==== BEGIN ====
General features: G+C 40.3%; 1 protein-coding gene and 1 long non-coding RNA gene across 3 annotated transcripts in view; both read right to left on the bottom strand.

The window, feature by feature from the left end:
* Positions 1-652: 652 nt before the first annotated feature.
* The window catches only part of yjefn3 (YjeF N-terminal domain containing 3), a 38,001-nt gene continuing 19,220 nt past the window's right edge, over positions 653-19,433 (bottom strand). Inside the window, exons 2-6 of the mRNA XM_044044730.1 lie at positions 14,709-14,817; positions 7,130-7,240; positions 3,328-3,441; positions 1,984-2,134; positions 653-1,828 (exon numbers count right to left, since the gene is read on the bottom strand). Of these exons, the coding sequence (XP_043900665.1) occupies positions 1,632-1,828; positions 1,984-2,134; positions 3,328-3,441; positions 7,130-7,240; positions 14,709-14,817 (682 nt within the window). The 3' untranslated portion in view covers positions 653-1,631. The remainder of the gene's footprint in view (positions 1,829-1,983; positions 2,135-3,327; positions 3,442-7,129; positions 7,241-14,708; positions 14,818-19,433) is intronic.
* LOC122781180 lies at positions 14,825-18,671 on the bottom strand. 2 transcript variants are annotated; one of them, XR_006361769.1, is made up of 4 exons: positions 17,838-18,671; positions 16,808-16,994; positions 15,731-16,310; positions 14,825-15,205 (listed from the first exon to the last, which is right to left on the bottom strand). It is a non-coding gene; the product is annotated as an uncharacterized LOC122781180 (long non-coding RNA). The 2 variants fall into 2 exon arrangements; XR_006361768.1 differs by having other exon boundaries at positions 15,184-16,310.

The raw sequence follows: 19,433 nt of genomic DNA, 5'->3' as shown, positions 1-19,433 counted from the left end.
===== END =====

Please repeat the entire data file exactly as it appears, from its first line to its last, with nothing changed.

General features: G+C 40.3%; 1 protein-coding gene and 1 long non-coding RNA gene across 3 annotated transcripts in view; both read right to left on the bottom strand.

The window, feature by feature from the left end:
* Positions 1-652: 652 nt before the first annotated feature.
* The window catches only part of yjefn3 (YjeF N-terminal domain containing 3), a 38,001-nt gene continuing 19,220 nt past the window's right edge, over positions 653-19,433 (bottom strand). Inside the window, exons 2-6 of the mRNA XM_044044730.1 lie at positions 14,709-14,817; positions 7,130-7,240; positions 3,328-3,441; positions 1,984-2,134; positions 653-1,828 (exon numbers count right to left, since the gene is read on the bottom strand). Of these exons, the coding sequence (XP_043900665.1) occupies positions 1,632-1,828; positions 1,984-2,134; positions 3,328-3,441; positions 7,130-7,240; positions 14,709-14,817 (682 nt within the window). The 3' untranslated portion in view covers positions 653-1,631. The remainder of the gene's footprint in view (positions 1,829-1,983; positions 2,135-3,327; positions 3,442-7,129; positions 7,241-14,708; positions 14,818-19,433) is intronic.
* LOC122781180 lies at positions 14,825-18,671 on the bottom strand. 2 transcript variants are annotated; one of them, XR_006361769.1, is made up of 4 exons: positions 17,838-18,671; positions 16,808-16,994; positions 15,731-16,310; positions 14,825-15,205 (listed from the first exon to the last, which is right to left on the bottom strand). It is a non-coding gene; the product is annotated as an uncharacterized LOC122781180 (long non-coding RNA). The 2 variants fall into 2 exon arrangements; XR_006361768.1 differs by having other exon boundaries at positions 15,184-16,310.

The raw sequence follows: 19,433 nt of genomic DNA, 5'->3' as shown, positions 1-19,433 counted from the left end.